Travel isn’t always smooth sailing – I have a ton of hilarious stories of mishaps that happen to me on the road, like accidentally killing birds in New Zealand or trying to find a place to change my tampon on a boat with no toilet in Manado. This particular anecdote is from a family trip to Hokkaido, Japan where I had to get rescued from a ski slope.
We were holidaying at Rusutsu Ski Resort in Hokkaido and had a lovely little log cabin on the ski slopes. This was the first time I had been skiing in a very, very long time. Keep in mind that I’m from Singapore and snow is a big novelty for us – I wasn’t one of those who grew up skiing regularly.
Still, I managed well enough, but I was pretty much a novice. One day when the weather was fine, we decided to take the gondola up to the top of Mount Isola to check out the view.
The only problem we realized when we reached the top was that for some reason, the gondolas only went in one direction – so what goes up doesn’t always go back down, and the only way down was to ski!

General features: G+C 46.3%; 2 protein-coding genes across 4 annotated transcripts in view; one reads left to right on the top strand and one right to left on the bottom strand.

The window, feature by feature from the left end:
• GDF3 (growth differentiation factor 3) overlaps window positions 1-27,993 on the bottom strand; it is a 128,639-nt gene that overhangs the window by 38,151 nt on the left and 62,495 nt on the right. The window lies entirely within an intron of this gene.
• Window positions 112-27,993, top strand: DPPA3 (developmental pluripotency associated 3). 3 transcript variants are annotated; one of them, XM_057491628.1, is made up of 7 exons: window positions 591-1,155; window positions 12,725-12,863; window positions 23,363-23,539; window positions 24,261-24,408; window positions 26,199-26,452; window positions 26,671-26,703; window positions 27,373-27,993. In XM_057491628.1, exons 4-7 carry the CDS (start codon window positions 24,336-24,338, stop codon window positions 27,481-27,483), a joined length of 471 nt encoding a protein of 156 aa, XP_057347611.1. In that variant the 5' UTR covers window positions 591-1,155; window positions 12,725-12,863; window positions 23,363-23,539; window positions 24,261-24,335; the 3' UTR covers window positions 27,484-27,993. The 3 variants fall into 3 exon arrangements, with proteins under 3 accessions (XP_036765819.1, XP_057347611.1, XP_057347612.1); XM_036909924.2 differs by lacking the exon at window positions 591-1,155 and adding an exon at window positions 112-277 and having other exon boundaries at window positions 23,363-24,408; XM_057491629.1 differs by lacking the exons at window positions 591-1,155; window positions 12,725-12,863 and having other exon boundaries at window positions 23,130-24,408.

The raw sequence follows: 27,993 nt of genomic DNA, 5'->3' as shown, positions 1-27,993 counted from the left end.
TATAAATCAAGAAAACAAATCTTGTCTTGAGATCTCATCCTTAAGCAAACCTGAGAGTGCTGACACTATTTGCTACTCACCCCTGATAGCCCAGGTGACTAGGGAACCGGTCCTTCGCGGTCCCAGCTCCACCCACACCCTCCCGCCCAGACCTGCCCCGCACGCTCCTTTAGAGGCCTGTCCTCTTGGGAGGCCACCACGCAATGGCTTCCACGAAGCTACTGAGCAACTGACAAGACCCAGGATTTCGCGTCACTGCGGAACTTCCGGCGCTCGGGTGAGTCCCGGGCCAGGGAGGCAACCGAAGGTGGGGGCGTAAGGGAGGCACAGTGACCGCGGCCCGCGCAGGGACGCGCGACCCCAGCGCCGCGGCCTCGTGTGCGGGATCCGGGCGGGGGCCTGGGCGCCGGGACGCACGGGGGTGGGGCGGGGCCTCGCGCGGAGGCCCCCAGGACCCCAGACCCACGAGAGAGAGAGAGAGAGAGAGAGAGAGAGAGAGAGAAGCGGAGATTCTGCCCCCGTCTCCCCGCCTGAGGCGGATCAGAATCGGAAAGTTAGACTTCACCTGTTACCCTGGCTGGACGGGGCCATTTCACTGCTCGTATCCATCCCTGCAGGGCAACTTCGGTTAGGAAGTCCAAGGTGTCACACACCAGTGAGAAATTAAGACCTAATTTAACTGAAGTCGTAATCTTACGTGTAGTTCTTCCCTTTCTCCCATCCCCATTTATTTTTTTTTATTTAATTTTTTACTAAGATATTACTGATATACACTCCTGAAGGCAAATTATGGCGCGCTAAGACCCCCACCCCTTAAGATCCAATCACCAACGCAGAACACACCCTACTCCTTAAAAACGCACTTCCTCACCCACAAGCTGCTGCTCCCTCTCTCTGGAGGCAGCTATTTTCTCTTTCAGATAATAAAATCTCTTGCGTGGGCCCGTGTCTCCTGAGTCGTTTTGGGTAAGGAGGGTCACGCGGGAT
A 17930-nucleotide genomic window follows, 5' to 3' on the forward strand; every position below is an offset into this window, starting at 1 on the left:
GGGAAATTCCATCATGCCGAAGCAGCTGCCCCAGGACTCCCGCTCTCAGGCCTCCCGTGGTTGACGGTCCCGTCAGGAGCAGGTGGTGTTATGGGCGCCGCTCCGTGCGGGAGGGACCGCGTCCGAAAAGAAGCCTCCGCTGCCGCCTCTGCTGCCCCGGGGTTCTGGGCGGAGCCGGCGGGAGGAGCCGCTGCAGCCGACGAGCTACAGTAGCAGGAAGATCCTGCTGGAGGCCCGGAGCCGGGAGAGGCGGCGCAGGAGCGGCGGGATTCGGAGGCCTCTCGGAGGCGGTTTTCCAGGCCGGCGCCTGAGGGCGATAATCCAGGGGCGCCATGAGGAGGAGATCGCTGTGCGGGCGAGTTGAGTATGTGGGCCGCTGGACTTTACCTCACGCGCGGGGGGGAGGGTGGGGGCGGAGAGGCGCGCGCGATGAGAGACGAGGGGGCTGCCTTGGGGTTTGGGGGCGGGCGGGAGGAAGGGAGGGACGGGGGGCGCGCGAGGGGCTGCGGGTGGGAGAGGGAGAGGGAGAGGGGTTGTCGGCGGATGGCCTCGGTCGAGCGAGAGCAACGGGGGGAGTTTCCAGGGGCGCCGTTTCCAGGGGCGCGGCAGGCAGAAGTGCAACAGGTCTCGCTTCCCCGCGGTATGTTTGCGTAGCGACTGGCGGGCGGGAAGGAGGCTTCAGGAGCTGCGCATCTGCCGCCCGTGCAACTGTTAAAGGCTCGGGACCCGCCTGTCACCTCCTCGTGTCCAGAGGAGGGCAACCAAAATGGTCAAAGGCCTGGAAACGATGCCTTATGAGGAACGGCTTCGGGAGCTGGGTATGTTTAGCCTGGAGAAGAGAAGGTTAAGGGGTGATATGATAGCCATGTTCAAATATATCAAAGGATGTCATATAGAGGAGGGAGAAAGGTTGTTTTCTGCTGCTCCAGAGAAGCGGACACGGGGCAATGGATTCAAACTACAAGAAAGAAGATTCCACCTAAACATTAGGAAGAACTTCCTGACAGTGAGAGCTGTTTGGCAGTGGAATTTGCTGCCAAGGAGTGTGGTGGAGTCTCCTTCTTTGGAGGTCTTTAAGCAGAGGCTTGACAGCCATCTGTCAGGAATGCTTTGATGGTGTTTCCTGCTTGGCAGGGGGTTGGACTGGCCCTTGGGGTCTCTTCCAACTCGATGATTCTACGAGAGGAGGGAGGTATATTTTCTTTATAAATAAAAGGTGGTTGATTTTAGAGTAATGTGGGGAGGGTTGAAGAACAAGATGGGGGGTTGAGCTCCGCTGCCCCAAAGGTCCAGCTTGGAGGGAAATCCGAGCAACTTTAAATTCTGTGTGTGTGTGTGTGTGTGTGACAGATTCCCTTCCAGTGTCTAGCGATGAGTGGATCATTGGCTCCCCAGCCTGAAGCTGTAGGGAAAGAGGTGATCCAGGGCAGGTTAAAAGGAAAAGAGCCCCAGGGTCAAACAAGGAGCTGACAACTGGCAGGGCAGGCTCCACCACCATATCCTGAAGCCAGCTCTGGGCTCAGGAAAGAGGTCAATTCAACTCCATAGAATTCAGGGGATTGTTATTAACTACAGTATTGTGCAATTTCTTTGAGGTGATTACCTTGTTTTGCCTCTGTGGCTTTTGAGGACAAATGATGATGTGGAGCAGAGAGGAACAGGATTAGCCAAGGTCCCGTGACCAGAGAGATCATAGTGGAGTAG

My sister was a much better skier than me – I spent a very painful 100m or so just falling down no matter how slowly I was going. Falling while skiing is extremely tiring, and the cold weather doesn’t make it any easier. I was also becoming a hazard to the skiers around me, and after enough trying I had to give up and ask nearby snow patrol for help. They picked me up on the snowmobile and gave me a list all the way down to the bottom of the slope.
Skiing is painful business and can be dangerous if you don’t take care of yourself. I was seriously aching by the end of it all. Also, I managed to wipe out and hit my head so hard on a bit of ice that my ski goggles strap snapped and I had a headache the rest of the day.
But still, it hasn’t stopped me from doing more skiing. I had a chance to visit Gangwon in South Korea during winter, and on my Career Break I spent 3 days near Vancouver skiing, and even tried some night skiing.
Tell me about your biggest travel mishap, they do make for great stories in the aftermath 🙂